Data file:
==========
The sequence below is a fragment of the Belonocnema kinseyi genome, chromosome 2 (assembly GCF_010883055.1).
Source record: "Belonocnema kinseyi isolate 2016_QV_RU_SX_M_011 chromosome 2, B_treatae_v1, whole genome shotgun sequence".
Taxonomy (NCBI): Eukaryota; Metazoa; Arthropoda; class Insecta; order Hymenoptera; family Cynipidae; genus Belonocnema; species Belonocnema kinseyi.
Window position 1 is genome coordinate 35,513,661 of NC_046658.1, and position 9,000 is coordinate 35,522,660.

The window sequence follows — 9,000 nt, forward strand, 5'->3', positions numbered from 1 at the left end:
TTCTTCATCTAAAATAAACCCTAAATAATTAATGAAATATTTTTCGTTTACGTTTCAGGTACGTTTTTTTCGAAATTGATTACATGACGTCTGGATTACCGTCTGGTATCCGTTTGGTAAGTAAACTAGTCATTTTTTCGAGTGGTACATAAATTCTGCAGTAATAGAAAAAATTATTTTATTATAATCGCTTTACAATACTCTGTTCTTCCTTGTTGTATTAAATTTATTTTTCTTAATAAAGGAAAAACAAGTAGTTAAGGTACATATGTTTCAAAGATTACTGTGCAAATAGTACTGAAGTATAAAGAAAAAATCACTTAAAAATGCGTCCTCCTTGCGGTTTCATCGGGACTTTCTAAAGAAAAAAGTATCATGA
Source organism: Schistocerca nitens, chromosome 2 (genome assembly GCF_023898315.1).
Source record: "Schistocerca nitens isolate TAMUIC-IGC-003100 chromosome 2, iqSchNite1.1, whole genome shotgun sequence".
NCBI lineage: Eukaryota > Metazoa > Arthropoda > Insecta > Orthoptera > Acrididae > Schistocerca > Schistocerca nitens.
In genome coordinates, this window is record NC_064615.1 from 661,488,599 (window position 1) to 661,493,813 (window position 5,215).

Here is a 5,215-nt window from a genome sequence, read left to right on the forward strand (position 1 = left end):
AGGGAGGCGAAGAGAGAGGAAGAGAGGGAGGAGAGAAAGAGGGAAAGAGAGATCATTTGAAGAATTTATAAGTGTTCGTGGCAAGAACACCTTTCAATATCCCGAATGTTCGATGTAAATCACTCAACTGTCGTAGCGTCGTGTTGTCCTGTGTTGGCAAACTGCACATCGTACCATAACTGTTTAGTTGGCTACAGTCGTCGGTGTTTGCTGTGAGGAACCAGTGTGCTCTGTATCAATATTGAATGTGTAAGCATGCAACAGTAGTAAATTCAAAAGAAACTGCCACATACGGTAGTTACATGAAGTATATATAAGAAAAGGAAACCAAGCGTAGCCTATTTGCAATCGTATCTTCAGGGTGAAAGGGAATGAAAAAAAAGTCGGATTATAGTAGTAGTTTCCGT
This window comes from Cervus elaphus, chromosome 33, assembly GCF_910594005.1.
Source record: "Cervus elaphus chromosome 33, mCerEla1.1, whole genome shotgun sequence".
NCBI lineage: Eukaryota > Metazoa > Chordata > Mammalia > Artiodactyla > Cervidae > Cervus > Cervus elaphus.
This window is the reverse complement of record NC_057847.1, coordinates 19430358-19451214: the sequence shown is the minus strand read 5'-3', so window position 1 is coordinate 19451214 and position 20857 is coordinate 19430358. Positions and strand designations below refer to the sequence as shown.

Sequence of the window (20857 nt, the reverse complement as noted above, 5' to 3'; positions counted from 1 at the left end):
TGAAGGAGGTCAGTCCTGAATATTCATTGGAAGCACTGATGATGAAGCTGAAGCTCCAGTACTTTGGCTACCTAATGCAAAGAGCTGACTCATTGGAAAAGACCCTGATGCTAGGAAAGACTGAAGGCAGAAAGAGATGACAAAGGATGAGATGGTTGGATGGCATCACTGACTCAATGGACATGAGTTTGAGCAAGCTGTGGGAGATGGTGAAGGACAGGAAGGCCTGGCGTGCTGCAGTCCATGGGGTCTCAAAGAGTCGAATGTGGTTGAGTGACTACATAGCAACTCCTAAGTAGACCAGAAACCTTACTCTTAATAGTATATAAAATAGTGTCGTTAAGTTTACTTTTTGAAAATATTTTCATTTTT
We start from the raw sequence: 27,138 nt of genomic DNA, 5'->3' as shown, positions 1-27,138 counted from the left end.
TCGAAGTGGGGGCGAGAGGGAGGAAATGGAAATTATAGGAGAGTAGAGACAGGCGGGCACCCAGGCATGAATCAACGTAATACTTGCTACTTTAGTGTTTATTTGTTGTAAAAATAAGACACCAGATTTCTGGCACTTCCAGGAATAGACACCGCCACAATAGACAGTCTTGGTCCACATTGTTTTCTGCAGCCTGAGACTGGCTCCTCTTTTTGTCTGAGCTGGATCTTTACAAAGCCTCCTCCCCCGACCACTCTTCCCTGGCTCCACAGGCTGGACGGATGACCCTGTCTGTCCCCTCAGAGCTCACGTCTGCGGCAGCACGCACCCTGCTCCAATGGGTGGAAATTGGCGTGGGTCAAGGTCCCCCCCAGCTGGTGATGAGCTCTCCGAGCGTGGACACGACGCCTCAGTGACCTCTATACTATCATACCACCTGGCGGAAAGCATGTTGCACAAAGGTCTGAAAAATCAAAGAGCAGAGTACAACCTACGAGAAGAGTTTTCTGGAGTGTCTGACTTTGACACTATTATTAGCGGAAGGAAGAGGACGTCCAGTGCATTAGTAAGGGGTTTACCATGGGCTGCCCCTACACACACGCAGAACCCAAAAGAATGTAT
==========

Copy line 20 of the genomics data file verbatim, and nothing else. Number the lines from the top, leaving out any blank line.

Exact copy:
TCGAAGTGGGGGCGAGAGGGAGGAAATGGAAATTATAGGAGAGTAGAGACAGGCGGGCACCCAGGCATGAATCAACGTAATACTTGCTACTTTAGTGTTTATTTGTTGTAAAAATAAGACACCAGATTTCTGGCACTTCCAGGAATAGACACCGCCACAATAGACAGTCTTGGTCCACATTGTTTTCTGCAGCCTGAGACTGGCTCCTCTTTTTGTCTGAGCTGGATCTTTACAAAGCCTCCTCCCCCGACCACTCTTCCCTGGCTCCACAGGCTGGACGGATGACCCTGTCTGTCCCCTCAGAGCTCACGTCTGCGGCAGCACGCACCCTGCTCCAATGGGTGGAAATTGGCGTGGGTCAAGGTCCCCCCCAGCTGGTGATGAGCTCTCCGAGCGTGGACACGACGCCTCAGTGACCTCTATACTATCATACCACCTGGCGGAAAGCATGTTGCACAAAGGTCTGAAAAATCAAAGAGCAGAGTACAACCTACGAGAAGAGTTTTCTGGAGTGTCTGACTTTGACACTATTATTAGCGGAAGGAAGAGGACGTCCAGTGCATTAGTAAGGGGTTTACCATGGGCTGCCCCTACACACACGCAGAACCCAAAAGAATGTAT